For asymptomatic adults with chronic kidney disease who will need dialysis, an intent-to-defer approach is recommended over an earlier start, according to a new guideline from the Canadian Society of Nephrology published in CMAJ (Canadian Medical Association Journal).
The guideline panel recommends an "intent-to-defer" strategy over an "intent-to-start" early approach, in which patients with an estimated glomerular filtration rate (eGFR) below 15 mL/ min per 1.73 m2 are closely monitored by a nephrologist. Dialysis is initiated when clinical indications emerge or the eGFR is 6 mL/min per 1.73 m2 or less, whichever of these occurs first.
The recommendation is based on evidence from 23 studies, including the Initiating Dialysis Early and Late (IDEAL) study, a large recent clinical trial that looked at survival rates, costs and other factors in early versus deferred start of dialysis. The study also found that there were substantially higher costs per patient with early initiation of dialysis.
"There was no detectable evidence of benefit with intent-to-start-early as compared with intent-to-defer dialysis for mortality, quality of life or hospital admission in either the RCT or the observational studies," writes Dr. Louise Moist, guideline chair, professor of medicine and epidemiology at the Schulich School of Medicine & Dentistry at Western University and a scientist with the Lawson Health Research Institute, London, Ontario. "Time on dialysis and associated resource use were significantly greater in the intent-to-start-early group. For an asymptomatic patient, an intent-to-defer approach avoids the burden and inconvenience of an early start."
Chronic kidney disease impairs patients' quality of life, and dialysis places substantial burdens on both the patient and the health care system. "This later start of dialysis will place less burden on [patients and their families] as it can delay the start of dialysis in asymptomatic patients for approximately six months," states Dr. Moist.
Previous guidelines placed more emphasis on lab tests than on patients' symptoms to determine when to begin dialysis. They also recommended starting dialysis earlier (at higher eGFR rates) for people with diabetes. This new guideline places the emphasis on symptoms and other complications of kidney disease as reasons for starting dialysis.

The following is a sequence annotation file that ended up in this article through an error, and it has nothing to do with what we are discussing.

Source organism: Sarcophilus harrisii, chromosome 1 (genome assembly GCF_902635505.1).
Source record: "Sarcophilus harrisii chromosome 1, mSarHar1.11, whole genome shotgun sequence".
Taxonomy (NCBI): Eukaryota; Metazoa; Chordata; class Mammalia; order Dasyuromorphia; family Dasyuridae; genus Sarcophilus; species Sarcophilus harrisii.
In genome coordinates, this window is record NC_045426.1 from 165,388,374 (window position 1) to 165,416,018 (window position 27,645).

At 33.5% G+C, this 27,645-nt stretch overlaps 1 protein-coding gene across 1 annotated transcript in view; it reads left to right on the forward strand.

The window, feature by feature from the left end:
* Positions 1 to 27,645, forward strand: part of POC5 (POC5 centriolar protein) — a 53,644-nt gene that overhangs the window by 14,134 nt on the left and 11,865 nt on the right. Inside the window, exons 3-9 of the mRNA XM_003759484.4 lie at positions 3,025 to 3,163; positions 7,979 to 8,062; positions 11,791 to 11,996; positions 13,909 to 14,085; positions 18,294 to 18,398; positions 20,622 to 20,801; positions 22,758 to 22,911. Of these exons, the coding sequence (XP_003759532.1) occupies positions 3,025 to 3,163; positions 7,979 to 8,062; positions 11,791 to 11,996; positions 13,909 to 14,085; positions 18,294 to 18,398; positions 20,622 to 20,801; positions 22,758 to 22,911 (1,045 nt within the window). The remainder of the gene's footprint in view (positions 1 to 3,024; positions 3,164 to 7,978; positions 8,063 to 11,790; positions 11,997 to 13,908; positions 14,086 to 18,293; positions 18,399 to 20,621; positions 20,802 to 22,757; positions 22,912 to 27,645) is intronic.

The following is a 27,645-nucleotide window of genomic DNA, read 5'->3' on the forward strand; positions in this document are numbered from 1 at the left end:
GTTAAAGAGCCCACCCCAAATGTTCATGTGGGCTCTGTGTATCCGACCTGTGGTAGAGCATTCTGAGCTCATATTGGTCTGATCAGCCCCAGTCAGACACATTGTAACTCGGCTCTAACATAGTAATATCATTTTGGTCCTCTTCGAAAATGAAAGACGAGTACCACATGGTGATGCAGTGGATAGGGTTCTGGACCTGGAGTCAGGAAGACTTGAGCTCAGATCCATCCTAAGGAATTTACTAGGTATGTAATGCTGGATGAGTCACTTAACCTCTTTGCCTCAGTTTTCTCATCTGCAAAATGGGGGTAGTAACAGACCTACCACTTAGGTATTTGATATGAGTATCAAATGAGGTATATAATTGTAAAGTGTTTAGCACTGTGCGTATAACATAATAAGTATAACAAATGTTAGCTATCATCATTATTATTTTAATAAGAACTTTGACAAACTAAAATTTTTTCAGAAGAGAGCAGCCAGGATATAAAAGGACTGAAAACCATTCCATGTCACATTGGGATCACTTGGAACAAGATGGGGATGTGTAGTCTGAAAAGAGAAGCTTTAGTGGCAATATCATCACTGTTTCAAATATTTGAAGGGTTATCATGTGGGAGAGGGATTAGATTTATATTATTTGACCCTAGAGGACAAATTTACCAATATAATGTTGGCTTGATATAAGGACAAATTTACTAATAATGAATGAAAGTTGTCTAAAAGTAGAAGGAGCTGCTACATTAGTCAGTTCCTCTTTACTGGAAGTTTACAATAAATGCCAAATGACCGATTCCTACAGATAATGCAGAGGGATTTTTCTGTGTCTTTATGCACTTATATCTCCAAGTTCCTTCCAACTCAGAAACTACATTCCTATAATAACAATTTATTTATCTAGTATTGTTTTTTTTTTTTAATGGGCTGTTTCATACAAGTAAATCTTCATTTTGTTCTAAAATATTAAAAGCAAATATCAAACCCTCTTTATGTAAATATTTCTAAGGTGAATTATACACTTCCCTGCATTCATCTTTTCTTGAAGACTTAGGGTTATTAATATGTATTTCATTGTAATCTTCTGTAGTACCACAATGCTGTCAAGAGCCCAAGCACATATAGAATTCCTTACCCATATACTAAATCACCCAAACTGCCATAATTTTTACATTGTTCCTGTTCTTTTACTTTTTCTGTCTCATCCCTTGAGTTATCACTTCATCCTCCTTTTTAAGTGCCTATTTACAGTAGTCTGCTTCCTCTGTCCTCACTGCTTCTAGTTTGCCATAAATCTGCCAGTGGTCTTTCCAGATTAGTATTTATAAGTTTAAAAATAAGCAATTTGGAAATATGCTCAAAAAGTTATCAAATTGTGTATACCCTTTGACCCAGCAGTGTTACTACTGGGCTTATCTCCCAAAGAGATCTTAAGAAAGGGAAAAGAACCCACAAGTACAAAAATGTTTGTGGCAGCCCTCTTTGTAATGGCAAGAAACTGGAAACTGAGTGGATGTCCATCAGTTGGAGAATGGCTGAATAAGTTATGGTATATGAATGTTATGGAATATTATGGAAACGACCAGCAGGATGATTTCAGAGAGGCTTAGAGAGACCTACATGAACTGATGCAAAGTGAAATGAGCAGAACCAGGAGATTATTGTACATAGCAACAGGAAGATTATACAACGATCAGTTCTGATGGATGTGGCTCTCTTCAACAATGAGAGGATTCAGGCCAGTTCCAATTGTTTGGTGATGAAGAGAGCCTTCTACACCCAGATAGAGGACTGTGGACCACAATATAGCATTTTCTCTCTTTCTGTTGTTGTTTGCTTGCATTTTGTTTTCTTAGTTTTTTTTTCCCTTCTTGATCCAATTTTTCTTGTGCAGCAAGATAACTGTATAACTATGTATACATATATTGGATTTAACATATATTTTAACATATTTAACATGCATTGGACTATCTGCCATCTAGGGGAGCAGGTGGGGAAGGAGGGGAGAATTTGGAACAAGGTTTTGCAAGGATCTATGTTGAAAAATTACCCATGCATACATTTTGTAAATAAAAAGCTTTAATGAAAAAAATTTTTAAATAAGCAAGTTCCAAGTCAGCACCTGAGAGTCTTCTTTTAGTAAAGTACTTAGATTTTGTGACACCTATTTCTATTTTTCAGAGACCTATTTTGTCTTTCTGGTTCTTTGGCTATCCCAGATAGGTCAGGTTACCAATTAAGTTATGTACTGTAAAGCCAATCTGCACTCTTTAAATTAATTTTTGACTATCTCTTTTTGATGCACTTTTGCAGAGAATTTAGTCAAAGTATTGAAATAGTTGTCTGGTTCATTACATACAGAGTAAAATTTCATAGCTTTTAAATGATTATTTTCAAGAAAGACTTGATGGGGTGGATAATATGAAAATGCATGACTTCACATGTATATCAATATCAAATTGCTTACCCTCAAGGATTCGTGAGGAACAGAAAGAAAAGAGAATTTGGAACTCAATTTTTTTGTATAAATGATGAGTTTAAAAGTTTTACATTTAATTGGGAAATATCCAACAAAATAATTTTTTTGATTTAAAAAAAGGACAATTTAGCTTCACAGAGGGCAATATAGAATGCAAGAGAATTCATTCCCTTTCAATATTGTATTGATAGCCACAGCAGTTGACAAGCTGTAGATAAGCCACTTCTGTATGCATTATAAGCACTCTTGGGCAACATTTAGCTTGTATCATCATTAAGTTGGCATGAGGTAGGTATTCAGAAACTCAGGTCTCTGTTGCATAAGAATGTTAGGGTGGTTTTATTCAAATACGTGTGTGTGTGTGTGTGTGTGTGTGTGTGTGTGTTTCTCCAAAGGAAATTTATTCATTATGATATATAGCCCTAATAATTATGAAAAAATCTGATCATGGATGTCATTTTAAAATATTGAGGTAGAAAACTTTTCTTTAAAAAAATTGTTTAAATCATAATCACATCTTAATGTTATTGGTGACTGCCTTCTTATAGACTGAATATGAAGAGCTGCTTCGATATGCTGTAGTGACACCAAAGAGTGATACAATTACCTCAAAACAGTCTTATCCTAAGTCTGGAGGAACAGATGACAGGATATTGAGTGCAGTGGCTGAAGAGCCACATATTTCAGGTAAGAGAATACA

"Delaying dialysis in people without symptoms appears to be safe, as long as they are closely followed by their kidney specialist," says Dr. Gihad Nesrallah, lead author and associate scientist at the Li Ka Shing Knowledge Institute, St. Michael's Hospital and a nephrologist at the Humber River Hospital, Toronto, Ontario. "This approach is sure to be preferred by patients, who generally enjoy a better quality of life off dialysis than on it. Many recommended treatments require a trade-off between a beneficial effect and a potential risk or side-effect. In this case there don't appear to be any trade-offs, as long as dialysis can be started promptly once it is needed."
Although the guideline panel did not consider costs in formulating the recommendation, it did note that an intent-to-defer strategy would most likely result in substantial cost savings.
The new recommendation targets adults aged 18 years and older with stage 5 chronic kidney disease, also known as end-stage-kidney disease, in which kidney function is so impaired that the organs cannot keep people alive without dialysis.
The guideline was created by a working group of the Canadian Kidney Knowledge Translation and Generation Network (CANN-NET) and the Canadian Society of Nephrology.
To communicate this new guideline, CANN-NET has created infographics (Appendix 6, available at http://www.cmaj.ca/lookup/suppl/doi:10.1503/cmaj.130363/-/DC1 and at http://www.knowingkidneys.ca for physicians and patients as part of a strategy to put the guideline into practice). These links will be active after publication at noon February 3, 2014.
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